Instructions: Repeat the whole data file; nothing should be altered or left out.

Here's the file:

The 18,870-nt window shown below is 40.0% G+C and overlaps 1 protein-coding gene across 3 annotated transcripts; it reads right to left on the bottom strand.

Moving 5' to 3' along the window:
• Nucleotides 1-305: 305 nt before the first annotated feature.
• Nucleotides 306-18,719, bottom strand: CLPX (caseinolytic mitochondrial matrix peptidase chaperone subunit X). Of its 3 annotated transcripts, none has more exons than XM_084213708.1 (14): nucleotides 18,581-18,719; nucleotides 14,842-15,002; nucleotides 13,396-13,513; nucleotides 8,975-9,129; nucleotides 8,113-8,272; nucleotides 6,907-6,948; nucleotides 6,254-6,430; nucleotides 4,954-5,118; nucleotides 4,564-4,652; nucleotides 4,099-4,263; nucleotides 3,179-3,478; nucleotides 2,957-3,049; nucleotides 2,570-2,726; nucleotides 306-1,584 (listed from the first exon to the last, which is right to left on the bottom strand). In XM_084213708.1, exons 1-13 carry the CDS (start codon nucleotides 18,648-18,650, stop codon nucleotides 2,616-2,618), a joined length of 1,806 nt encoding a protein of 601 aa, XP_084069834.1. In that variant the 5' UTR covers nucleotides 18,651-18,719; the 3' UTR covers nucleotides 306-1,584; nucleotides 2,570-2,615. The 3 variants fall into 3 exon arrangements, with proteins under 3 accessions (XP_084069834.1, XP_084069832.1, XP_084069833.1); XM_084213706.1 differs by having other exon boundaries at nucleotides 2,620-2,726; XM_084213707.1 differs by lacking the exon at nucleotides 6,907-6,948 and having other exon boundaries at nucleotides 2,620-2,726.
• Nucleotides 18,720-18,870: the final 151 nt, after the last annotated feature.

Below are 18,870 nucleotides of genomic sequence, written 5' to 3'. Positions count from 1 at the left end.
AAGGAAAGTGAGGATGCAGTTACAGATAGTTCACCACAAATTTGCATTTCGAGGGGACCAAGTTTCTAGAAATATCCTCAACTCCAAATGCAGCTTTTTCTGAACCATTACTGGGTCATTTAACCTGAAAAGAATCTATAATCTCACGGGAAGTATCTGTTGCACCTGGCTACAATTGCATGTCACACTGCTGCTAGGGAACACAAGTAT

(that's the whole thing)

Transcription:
The 18,870-nt window shown below is 40.0% G+C and overlaps 1 protein-coding gene across 3 annotated transcripts; it reads right to left on the bottom strand.

Moving 5' to 3' along the window:
• Nucleotides 1-305: 305 nt before the first annotated feature.
• Nucleotides 306-18,719, bottom strand: CLPX (caseinolytic mitochondrial matrix peptidase chaperone subunit X). Of its 3 annotated transcripts, none has more exons than XM_084213708.1 (14): nucleotides 18,581-18,719; nucleotides 14,842-15,002; nucleotides 13,396-13,513; nucleotides 8,975-9,129; nucleotides 8,113-8,272; nucleotides 6,907-6,948; nucleotides 6,254-6,430; nucleotides 4,954-5,118; nucleotides 4,564-4,652; nucleotides 4,099-4,263; nucleotides 3,179-3,478; nucleotides 2,957-3,049; nucleotides 2,570-2,726; nucleotides 306-1,584 (listed from the first exon to the last, which is right to left on the bottom strand). In XM_084213708.1, exons 1-13 carry the CDS (start codon nucleotides 18,648-18,650, stop codon nucleotides 2,616-2,618), a joined length of 1,806 nt encoding a protein of 601 aa, XP_084069834.1. In that variant the 5' UTR covers nucleotides 18,651-18,719; the 3' UTR covers nucleotides 306-1,584; nucleotides 2,570-2,615. The 3 variants fall into 3 exon arrangements, with proteins under 3 accessions (XP_084069834.1, XP_084069832.1, XP_084069833.1); XM_084213706.1 differs by having other exon boundaries at nucleotides 2,620-2,726; XM_084213707.1 differs by lacking the exon at nucleotides 6,907-6,948 and having other exon boundaries at nucleotides 2,620-2,726.
• Nucleotides 18,720-18,870: the final 151 nt, after the last annotated feature.

Below are 18,870 nucleotides of genomic sequence, written 5' to 3'. Positions count from 1 at the left end.
AAGGAAAGTGAGGATGCAGTTACAGATAGTTCACCACAAATTTGCATTTCGAGGGGACCAAGTTTCTAGAAATATCCTCAACTCCAAATGCAGCTTTTTCTGAACCATTACTGGGTCATTTAACCTGAAAAGAATCTATAATCTCACGGGAAGTATCTGTTGCACCTGGCTACAATTGCATGTCACACTGCTGCTAGGGAACACAAGTAT